NYPD Admits: There Are A Lot More Injured Cyclists Than You Realize

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There are a lot more injured cyclists than you realize.

In the coming days, the NYPD is about to change its long-criticized policy of classifying injured e-bike riders as “motor vehicle occupants” and reclassify them as what they are — injured cyclists — meaning that the number of injured cyclists on the NYPD’s TrafficStat page is about to jump about 10 percent, Streetsblog has learned.

According to Sgt. Jamie Gifkins in the office of new Transportation Bureau Chief William Morris, there are roughly 400 injuries that will now be shifted from “occupant” to “bicycle,” which as of Dec. 15 stood at 4,140 in NYPD statistics. That number will jump to above 4,500 in either the next TrafficStat update or the one after that, Gifkins said.

Advocates said the policy will help draw more attention to the city’s vulnerable road users by better documenting the true number of two-wheeling commuters who are being injured on New York City streets.

“We’ve said for years that e-bikes are bikes — not motorcycles,” said Transportation Alternatives Deputy Director Ellen McDermott. “This change by the NYPD … will better reflect the reality on our streets.”

Advocates for e-bike delivery workers said the change would help ease a backlash — mostly created by the NYPD and the mayor — against those least-paid, hard-working contract employees, who exist largely in the shadows, yet are subject to bike seizures and tickets by cops.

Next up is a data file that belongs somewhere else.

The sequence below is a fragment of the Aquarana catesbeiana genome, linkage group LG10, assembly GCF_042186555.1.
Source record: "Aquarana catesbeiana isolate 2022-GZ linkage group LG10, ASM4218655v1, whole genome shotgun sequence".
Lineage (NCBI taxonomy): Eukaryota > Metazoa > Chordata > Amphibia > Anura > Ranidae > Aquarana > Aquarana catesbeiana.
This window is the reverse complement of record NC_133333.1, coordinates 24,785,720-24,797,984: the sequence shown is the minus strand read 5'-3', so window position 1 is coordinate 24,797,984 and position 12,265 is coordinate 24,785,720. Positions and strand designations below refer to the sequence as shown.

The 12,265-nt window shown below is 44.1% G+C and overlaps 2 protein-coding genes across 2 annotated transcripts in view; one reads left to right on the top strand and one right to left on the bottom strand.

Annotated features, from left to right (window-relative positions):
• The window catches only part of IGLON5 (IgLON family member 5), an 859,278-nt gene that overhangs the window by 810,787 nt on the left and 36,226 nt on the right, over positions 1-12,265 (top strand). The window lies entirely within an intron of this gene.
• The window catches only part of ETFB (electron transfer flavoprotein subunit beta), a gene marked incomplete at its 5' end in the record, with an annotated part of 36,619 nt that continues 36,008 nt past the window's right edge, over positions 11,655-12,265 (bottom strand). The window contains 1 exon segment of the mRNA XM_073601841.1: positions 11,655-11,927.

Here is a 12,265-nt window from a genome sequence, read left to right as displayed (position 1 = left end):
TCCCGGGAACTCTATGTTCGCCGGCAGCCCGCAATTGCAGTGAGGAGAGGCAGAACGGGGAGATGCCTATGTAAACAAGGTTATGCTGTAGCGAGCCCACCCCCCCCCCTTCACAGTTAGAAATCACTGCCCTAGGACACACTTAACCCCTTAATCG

“By previously and erroneously classifying e-bike riders the same as ‘motor vehicle occupants,’ the city made practically invisible the injuries and fatalities suffered by e-bike riders, such as immigrant delivery workers, in public safety data,” said Do Lee of the Biking Public Project. “Re-classifying e-bike riders as bicyclists is a good step to have public safety data that more accurately reflects how delivery workers on e-bikes experience dangers and harm from systemic motor vehicular violence every day in city streets.”

Jim Burke, a coordinator for Ciclistas Latinoamericanos de NY also agreed that it’s a good change.

“Cyclists, whether they are using their own power, pedal assist or throttle, are all riding a bike,” he said. “If they are injured they should be counted among our injured cyclists.”

But not all bike advocates support the change because it may muddy the available data.

“I would like to see fully motorized bikes categorized on their own, perhaps with electric scooters, powered skateboards, etc., so that we get a clearer picture of what’s really going on,” said Jon Orcutt of Bike NY and a former DOT official under Mayor Bloomberg. “I’d also like the city’s Vision Zero View data presentation categorize the killing vehicle in fatal cases, so we know if it’s a truck, bus, [or] TLC-regulated vehicle [or] a bike, an e-bike or scooter in the case of pedestrians/bikes hit by bikes.”

Though announced by the NYPD, the policy has the backing of City Hall, Gifkins said.

This year has been a particularly bloody one for cyclists, with 29 dying since Jan. 1, up from 10 over the same period last year. The death count is believed to be the worst since 1999 — and certainly the highest in the Vision Zero era. Cyclist injuries have hovered around 4,500 per year, according to city stats. The addition of the 400 or so e-bike riders will bring the total number of injuries to its historic average, despite multiple efforts by the de Blasio administration to reduce crashes.

It is always worth remembering: there are roughly 230,000 injury- and non-injury-causing crashes in New York City every year, roughly 630 per day. Roughly 60,000 people are injured in car crashes every year, with 200 to 300 dying every year.

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